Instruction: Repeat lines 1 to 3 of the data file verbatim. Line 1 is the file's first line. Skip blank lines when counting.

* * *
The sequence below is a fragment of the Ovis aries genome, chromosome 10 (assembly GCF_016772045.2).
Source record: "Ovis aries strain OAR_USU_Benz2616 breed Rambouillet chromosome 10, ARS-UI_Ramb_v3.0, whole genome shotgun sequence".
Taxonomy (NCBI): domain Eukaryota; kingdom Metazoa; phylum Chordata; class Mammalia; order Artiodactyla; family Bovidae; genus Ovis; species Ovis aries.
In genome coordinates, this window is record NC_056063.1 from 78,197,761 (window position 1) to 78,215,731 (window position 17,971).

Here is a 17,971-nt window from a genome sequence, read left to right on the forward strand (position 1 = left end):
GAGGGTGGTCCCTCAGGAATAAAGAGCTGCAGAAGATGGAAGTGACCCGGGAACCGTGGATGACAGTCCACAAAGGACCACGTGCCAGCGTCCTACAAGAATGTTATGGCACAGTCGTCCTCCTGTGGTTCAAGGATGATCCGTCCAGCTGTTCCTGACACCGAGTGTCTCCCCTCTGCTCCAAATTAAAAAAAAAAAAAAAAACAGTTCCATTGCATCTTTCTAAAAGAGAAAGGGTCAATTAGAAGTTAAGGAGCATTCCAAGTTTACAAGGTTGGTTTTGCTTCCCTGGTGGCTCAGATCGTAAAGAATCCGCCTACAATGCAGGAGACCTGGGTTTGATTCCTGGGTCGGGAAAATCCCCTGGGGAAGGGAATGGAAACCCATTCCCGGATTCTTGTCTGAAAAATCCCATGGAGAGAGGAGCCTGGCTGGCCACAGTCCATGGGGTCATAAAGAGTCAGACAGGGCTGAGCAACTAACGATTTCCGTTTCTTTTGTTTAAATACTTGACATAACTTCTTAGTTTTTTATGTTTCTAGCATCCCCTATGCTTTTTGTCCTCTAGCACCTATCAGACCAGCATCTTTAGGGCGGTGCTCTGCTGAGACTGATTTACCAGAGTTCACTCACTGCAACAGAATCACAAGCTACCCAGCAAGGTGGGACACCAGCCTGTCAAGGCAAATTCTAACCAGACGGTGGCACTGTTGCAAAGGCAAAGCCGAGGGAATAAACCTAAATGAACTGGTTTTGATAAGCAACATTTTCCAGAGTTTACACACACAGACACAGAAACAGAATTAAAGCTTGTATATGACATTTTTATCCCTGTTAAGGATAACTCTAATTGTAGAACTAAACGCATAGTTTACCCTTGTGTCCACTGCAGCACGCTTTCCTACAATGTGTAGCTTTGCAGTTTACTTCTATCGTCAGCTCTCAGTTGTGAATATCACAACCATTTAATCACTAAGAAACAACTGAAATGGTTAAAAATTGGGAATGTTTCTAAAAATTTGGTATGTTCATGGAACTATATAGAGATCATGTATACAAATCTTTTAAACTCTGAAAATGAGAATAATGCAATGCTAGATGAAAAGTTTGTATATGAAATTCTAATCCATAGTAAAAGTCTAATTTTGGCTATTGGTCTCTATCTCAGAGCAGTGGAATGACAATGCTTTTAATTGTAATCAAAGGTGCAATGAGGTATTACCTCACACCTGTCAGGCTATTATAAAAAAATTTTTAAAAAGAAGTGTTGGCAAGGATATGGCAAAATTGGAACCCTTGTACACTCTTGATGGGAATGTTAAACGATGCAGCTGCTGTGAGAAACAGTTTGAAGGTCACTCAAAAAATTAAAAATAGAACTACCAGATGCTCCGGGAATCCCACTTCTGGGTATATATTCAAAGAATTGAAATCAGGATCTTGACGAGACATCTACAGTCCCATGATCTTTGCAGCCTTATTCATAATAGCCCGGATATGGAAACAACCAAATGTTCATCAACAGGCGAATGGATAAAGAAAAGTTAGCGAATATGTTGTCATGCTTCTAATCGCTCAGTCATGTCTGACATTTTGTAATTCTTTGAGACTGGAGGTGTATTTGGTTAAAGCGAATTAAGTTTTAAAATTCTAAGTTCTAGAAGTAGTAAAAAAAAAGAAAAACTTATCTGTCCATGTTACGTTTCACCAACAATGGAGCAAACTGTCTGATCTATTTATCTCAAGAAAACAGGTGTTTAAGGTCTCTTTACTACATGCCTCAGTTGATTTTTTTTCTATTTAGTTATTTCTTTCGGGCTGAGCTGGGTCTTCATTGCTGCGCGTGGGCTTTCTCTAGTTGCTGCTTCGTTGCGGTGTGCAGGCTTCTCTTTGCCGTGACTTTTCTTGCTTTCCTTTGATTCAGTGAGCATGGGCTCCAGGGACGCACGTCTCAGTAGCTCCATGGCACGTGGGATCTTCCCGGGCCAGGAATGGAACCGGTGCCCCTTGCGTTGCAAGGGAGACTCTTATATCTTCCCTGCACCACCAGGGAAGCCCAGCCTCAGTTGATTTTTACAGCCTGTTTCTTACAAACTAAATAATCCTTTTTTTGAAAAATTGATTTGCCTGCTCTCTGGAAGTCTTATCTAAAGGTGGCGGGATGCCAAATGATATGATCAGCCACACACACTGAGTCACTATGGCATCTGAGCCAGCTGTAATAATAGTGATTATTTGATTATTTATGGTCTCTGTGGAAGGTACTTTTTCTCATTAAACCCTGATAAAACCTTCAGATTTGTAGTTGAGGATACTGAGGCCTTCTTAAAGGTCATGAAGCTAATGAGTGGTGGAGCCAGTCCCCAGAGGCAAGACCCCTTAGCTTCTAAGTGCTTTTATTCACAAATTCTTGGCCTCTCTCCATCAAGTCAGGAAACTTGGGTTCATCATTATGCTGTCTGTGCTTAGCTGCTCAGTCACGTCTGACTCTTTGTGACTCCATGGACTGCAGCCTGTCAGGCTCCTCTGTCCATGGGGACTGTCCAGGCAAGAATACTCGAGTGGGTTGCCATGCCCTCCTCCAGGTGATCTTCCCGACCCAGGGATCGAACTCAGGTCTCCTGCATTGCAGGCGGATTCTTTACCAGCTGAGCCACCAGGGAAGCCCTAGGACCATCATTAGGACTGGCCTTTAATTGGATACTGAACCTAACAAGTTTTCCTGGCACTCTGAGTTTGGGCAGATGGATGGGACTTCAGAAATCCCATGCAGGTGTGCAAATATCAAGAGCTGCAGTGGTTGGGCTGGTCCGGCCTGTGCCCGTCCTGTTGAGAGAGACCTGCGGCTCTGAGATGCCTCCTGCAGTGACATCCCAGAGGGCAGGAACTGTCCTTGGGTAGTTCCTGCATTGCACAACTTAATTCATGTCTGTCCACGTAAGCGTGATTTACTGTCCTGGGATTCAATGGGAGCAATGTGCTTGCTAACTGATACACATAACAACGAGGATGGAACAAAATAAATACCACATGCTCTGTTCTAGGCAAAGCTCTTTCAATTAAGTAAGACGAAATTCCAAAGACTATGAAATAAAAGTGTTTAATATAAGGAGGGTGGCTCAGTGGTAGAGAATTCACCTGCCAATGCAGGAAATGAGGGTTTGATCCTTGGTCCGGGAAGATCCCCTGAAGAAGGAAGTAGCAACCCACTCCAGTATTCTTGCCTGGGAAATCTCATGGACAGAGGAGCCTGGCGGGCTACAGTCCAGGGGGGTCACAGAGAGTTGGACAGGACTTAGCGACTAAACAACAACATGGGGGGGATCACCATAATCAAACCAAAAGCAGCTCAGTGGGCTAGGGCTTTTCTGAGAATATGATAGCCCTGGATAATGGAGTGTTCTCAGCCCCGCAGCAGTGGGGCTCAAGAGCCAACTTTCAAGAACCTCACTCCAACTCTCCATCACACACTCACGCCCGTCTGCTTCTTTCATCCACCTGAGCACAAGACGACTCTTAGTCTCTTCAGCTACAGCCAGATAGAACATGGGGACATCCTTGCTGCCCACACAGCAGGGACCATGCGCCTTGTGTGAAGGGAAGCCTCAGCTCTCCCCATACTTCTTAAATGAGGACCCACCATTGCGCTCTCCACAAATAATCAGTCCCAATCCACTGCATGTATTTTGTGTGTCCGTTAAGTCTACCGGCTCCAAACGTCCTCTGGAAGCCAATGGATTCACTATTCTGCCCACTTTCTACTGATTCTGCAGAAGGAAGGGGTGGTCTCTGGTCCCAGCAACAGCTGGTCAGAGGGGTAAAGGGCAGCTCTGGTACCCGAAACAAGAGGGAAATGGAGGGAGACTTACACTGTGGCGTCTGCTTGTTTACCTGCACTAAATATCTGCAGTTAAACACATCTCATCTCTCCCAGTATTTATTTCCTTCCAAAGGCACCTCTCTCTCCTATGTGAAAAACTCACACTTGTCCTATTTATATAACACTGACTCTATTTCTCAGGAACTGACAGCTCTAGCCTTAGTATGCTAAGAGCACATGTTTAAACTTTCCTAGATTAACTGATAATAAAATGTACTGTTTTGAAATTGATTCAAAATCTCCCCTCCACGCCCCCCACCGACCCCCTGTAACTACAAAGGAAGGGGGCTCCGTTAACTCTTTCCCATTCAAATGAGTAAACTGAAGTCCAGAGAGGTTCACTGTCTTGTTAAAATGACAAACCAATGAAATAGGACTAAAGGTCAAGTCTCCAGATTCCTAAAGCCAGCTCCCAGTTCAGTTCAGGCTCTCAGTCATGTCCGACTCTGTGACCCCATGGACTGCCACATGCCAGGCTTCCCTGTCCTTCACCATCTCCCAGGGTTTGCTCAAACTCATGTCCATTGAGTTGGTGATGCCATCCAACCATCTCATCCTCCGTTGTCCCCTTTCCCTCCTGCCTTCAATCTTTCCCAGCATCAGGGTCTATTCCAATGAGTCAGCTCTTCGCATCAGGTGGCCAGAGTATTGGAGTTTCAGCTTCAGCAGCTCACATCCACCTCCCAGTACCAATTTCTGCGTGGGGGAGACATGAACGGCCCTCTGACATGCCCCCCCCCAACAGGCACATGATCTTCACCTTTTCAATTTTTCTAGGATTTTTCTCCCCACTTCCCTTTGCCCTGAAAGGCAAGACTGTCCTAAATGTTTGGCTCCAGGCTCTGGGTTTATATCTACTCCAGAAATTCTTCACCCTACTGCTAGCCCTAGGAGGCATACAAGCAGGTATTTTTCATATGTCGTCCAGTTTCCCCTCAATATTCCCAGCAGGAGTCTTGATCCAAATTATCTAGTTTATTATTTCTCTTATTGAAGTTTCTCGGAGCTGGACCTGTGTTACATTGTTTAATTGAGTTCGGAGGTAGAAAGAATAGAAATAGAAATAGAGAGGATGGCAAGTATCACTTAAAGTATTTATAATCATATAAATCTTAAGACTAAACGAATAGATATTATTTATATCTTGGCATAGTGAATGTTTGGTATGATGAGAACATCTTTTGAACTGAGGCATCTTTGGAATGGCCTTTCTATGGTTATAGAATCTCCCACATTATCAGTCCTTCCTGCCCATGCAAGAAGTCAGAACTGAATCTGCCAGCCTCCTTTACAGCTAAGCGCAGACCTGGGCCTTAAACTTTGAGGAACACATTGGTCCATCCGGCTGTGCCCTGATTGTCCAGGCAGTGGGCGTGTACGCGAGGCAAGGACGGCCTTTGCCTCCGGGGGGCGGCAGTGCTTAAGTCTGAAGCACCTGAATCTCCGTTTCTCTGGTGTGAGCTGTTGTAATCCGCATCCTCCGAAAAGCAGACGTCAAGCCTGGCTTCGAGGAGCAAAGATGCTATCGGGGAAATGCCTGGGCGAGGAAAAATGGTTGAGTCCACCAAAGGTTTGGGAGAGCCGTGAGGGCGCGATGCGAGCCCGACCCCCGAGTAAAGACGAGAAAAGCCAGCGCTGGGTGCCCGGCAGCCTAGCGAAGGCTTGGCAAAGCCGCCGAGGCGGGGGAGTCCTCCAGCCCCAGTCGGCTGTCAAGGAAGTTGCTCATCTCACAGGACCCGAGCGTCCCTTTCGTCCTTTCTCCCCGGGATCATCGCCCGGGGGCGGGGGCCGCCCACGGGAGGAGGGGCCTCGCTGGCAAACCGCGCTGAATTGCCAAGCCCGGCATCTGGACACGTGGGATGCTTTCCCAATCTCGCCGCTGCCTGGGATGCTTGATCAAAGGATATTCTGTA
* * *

The sequence below is a fragment of the Ovis aries genome, chromosome 10 (assembly GCF_016772045.2).
Source record: "Ovis aries strain OAR_USU_Benz2616 breed Rambouillet chromosome 10, ARS-UI_Ramb_v3.0, whole genome shotgun sequence".
Taxonomy (NCBI): domain Eukaryota; kingdom Metazoa; phylum Chordata; class Mammalia; order Artiodactyla; family Bovidae; genus Ovis; species Ovis aries.